With WTI oil back at US$50 per barrel, investors are wondering which stocks in the energy patch are attractive picks.
Encana’s long-term investors aren’t happy campers.
The company was once Canada’s most valuable stock, but a series of ill-timed shifts in strategy have significantly reduced Encana’s value, and shareholders are crossing their fingers in the hope that the worst is finally over.
In late 2009 Encana decided to focus primarily on natural gas and spun off its refining and oil sands business into a new company Called Cenovus Energy.
The decision proved to be the wrong one as oil prices subsequently rallied and natural gas tanked.
A few years later, a new management team took over and decided to reverse course. Encana sold off gas assets and bet big on oil when the market was at its highs.
As we all know, WTI oil fell from US$100 per barrel in 2014 to below US$30 earlier this year, and Encana has spent most of the past two years scrambling to sell gas assets to pay down the debt load it took on to make two large oil acquisitions.
The stock fell from $25 in June of 2014 to below $5 per share in February this year, but has since rallied back to $15 on stronger oil prices and further debt reduction.
Long-term debt was still US$5.6 billion at the end of the second quarter, but the market cap is now up to US$11.5 billion, so the balance sheet is becoming less of a concern.
The company raised US$1 billion in September through a share sale and will use half of the funds to cover development expenses in 2017. The remainder will go towards reducing the balance on the credit lines. Encana finished Q2 with US$3 billion available on its US$4.5 billion facility.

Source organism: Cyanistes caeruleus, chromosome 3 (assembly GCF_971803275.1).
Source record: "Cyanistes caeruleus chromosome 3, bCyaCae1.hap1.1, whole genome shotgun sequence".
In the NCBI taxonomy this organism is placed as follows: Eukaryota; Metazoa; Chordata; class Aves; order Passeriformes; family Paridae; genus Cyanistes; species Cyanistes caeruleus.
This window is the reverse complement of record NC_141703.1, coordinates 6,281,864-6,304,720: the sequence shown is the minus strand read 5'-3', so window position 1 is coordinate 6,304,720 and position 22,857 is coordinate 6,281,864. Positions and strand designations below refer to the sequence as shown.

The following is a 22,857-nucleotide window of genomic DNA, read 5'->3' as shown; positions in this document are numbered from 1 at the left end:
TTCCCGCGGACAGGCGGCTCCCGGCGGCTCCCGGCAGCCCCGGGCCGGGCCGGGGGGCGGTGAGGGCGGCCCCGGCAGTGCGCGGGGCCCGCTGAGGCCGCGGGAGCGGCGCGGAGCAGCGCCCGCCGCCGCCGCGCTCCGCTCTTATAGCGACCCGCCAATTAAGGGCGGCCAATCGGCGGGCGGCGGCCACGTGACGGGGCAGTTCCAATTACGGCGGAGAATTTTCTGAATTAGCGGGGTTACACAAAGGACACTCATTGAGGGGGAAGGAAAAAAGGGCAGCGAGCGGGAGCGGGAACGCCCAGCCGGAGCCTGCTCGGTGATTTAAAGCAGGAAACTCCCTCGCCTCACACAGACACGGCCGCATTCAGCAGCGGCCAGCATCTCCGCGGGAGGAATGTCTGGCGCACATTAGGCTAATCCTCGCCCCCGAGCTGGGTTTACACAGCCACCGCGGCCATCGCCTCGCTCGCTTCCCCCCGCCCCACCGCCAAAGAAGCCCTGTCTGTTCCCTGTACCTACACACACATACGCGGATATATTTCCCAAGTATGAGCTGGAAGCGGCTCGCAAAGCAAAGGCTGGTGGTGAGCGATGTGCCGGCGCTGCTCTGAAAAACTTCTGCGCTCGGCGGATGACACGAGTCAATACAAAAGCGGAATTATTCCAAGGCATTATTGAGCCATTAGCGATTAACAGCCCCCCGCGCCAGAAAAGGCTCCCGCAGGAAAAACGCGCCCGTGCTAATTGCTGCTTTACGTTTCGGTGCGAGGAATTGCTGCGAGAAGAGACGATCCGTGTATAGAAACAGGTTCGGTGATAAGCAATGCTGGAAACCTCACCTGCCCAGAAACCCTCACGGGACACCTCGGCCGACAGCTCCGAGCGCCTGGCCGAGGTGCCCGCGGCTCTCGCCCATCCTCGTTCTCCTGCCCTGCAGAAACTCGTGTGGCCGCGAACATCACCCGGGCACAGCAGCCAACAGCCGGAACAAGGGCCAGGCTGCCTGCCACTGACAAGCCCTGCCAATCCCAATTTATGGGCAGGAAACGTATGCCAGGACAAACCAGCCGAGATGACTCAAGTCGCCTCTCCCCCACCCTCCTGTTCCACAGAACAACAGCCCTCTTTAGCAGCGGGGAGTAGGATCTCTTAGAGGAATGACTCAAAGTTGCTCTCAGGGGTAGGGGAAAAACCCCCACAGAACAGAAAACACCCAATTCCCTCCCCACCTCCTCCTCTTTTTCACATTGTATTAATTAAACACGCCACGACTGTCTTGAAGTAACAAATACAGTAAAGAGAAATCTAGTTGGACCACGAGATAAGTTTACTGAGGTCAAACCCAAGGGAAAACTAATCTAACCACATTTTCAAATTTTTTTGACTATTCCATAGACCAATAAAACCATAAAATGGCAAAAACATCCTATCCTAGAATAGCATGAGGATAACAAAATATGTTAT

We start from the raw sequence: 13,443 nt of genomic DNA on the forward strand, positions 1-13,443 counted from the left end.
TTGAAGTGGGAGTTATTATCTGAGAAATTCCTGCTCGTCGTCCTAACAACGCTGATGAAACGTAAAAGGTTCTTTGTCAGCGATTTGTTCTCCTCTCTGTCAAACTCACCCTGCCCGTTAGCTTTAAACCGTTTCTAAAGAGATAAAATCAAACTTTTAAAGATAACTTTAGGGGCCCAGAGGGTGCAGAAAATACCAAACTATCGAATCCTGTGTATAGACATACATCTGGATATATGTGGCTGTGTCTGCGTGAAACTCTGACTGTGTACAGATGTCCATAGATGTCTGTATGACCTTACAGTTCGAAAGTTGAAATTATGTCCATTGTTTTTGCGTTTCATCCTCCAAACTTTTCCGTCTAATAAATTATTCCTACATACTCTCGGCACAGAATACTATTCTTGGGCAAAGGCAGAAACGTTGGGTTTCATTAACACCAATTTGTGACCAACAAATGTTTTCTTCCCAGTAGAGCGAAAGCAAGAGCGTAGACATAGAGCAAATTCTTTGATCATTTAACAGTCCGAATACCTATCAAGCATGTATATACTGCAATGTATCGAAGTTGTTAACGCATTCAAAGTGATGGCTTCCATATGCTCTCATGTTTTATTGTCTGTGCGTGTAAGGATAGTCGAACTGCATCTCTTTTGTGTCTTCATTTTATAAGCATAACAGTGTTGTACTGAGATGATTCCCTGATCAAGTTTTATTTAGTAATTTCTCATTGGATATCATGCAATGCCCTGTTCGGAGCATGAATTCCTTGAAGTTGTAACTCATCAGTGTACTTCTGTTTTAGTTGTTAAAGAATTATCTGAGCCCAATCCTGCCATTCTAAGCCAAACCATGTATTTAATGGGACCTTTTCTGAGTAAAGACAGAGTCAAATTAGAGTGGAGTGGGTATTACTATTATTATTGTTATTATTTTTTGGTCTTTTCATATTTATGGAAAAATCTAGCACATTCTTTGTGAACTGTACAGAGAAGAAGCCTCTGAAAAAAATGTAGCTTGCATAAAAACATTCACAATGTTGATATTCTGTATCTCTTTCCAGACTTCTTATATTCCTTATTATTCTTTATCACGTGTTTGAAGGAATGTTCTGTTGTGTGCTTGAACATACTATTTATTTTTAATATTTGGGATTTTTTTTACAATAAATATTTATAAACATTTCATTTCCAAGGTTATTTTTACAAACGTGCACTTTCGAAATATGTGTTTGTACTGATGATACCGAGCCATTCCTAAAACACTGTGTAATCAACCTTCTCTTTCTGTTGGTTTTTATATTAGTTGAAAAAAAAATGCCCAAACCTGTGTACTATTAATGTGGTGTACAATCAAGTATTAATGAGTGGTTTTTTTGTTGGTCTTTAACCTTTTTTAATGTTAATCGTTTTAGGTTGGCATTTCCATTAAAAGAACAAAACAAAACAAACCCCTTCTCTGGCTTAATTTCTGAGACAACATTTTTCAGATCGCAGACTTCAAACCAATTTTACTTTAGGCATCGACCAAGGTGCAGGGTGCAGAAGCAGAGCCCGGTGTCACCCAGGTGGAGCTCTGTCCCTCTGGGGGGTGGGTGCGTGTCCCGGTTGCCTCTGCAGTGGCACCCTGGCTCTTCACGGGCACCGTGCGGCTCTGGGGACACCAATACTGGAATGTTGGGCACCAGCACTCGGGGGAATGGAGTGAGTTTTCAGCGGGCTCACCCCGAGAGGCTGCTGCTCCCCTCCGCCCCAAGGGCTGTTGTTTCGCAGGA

Natural gas remains an important part of the business, and natural gas prices are recovering, so this should help cash flow going forward.
Encana has identified 10,000 premium well locations across its asset portfolio.
Crescent Point has also been hit by the oil rout, but the company has managed to weather the storm better than many of its peers.
The balance sheet remains in decent shape, and Crescent point is well within its lending covenants. The company had $4.1 billion in long-term debt at the end of Q2 and $1.4 billion in available liquidity.
Crescent Point kept production growing while reducing capital expenditures over the past year, but will use $600 million it recently raised through a share sale to boost spending again to take advantage of the recent gain in oil prices.
This should result in production growth of at least 5% through 2017.
The company owns some of the best assets in the sector and has at least 7,700 drilling locations identified to drive future growth.
Which is a better bet?
Both stocks will move higher if oil continues its recovery.
However, Encana has delivered some huge gains since February, so the stock could drop sharply if oil decides to reverse course in the coming months. As such, I think Crescent Point is probably the safer pick today.
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Fool contributor Andrew Walker has no position in any stocks mentioned.